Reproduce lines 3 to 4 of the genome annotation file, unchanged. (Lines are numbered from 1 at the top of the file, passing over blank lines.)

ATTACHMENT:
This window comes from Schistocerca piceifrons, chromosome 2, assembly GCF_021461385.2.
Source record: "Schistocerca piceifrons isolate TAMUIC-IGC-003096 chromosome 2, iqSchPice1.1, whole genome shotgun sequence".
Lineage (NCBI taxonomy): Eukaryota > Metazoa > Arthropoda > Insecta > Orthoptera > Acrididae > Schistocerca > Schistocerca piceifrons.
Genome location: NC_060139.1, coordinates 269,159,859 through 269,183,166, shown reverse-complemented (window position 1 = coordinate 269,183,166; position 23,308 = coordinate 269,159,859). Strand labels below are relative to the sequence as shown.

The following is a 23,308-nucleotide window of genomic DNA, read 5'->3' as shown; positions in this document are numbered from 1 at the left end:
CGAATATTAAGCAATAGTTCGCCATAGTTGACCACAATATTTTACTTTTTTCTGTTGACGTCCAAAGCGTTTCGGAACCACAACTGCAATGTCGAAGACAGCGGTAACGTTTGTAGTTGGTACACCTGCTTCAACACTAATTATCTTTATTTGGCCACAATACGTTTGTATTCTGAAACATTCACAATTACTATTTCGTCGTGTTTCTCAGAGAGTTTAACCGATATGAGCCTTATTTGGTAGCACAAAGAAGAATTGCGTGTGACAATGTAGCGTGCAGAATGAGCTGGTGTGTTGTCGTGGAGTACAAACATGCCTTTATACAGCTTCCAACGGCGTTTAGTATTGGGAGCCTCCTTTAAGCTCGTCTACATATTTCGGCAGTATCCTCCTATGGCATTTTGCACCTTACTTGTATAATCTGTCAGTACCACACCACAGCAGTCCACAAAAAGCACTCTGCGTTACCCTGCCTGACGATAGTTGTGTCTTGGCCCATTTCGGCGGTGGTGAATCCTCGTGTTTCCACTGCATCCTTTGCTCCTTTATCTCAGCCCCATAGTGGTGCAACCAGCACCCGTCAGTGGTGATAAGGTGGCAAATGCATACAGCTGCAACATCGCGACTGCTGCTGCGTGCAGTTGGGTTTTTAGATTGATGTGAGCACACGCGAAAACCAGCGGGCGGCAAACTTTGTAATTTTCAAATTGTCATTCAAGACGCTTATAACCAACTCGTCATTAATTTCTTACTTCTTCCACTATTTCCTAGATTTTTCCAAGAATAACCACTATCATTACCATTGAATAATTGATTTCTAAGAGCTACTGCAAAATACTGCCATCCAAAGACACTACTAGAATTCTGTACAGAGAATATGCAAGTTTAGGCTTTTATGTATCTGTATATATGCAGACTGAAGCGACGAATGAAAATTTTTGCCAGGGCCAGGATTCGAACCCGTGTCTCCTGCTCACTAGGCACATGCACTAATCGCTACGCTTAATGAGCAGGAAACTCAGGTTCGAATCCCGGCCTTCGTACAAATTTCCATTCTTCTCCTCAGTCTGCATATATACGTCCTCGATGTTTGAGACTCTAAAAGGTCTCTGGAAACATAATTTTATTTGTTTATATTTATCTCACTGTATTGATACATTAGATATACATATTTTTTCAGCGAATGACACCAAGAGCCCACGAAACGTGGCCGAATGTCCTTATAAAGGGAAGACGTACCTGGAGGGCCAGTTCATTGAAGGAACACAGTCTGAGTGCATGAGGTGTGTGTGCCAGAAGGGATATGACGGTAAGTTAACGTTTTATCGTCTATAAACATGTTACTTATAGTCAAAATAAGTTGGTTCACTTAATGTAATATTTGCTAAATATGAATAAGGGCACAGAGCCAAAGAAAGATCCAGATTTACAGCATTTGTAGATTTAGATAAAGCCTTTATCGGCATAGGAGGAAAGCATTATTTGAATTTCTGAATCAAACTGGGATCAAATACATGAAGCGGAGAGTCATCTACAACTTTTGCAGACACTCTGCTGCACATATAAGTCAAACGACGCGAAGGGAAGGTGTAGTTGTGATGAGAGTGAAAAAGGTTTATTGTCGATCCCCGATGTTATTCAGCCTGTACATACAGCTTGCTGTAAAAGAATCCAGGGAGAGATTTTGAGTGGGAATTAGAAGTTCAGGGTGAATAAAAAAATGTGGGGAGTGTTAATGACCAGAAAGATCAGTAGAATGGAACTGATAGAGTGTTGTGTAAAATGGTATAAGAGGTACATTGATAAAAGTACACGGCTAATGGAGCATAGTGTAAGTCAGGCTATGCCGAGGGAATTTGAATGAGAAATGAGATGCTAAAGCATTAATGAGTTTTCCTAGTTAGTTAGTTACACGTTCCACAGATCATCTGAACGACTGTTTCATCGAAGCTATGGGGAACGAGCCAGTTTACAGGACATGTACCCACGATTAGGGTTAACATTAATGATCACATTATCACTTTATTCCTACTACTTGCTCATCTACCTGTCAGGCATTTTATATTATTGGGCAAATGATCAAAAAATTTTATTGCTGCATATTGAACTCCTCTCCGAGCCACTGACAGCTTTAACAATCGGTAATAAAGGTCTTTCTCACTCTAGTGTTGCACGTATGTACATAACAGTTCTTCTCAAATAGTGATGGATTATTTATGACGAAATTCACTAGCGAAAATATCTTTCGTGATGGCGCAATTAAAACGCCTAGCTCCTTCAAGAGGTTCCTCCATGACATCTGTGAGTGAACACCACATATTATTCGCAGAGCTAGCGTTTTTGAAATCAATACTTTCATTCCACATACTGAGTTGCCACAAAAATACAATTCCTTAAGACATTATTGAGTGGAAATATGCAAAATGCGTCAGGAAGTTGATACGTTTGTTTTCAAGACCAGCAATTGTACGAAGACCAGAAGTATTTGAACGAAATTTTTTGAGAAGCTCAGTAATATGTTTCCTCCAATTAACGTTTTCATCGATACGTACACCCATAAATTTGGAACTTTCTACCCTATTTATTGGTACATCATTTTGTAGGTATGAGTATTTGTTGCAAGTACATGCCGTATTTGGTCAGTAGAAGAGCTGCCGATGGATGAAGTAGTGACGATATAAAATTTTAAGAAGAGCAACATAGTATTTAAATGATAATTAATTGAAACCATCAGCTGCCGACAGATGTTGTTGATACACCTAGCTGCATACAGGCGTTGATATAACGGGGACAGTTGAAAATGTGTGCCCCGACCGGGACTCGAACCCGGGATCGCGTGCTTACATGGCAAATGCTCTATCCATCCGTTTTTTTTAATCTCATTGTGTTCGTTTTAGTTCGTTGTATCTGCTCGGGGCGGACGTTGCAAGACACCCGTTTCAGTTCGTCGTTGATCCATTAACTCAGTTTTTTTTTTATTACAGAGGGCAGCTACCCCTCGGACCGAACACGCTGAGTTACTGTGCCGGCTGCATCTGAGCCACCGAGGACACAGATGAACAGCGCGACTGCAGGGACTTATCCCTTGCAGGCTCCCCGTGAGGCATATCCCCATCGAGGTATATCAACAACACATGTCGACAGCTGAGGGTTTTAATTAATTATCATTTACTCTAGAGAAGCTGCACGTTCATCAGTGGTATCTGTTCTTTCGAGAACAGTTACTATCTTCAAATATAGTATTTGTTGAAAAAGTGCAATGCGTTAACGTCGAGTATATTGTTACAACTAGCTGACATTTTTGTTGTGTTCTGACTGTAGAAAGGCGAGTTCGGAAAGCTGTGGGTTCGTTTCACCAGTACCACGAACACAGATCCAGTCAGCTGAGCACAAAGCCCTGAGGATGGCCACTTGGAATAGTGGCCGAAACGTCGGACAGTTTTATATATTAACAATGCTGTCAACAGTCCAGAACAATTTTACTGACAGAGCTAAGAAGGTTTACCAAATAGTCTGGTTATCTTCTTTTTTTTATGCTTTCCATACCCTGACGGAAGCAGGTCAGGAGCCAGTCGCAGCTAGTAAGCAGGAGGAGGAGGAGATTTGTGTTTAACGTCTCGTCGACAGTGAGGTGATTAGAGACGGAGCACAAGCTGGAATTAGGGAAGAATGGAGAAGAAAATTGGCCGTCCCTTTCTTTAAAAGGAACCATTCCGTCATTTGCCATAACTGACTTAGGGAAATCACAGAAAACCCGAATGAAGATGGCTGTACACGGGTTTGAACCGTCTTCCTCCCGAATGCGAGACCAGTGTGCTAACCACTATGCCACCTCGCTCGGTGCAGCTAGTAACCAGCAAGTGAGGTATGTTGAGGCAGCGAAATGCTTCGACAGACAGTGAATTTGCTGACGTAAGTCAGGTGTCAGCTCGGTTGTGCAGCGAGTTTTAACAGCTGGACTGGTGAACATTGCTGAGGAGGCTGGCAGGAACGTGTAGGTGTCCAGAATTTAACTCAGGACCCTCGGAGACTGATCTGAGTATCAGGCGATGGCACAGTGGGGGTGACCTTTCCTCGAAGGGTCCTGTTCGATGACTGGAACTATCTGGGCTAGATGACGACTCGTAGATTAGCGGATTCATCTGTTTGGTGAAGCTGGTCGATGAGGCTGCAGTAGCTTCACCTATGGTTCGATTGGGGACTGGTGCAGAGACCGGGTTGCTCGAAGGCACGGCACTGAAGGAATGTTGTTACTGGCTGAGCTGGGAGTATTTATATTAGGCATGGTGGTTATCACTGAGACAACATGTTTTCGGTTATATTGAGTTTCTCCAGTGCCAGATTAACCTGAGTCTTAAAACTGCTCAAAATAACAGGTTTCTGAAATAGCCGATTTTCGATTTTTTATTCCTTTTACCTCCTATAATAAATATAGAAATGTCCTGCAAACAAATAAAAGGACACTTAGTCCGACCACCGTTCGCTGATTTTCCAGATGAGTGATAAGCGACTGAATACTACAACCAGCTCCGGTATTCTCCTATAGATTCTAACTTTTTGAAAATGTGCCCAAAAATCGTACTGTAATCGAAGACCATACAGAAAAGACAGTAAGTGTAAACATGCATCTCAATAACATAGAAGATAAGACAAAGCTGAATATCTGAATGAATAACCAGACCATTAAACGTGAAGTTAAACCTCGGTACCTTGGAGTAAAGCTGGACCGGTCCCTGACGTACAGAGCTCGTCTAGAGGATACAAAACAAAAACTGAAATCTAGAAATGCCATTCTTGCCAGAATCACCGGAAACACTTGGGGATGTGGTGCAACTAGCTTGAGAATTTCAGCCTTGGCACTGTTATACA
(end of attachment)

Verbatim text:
Lineage (NCBI taxonomy): Eukaryota > Metazoa > Arthropoda > Insecta > Orthoptera > Acrididae > Schistocerca > Schistocerca piceifrons.
Genome location: NC_060139.1, coordinates 269,159,859 through 269,183,166, shown reverse-complemented (window position 1 = coordinate 269,183,166; position 23,308 = coordinate 269,159,859). Strand labels below are relative to the sequence as shown.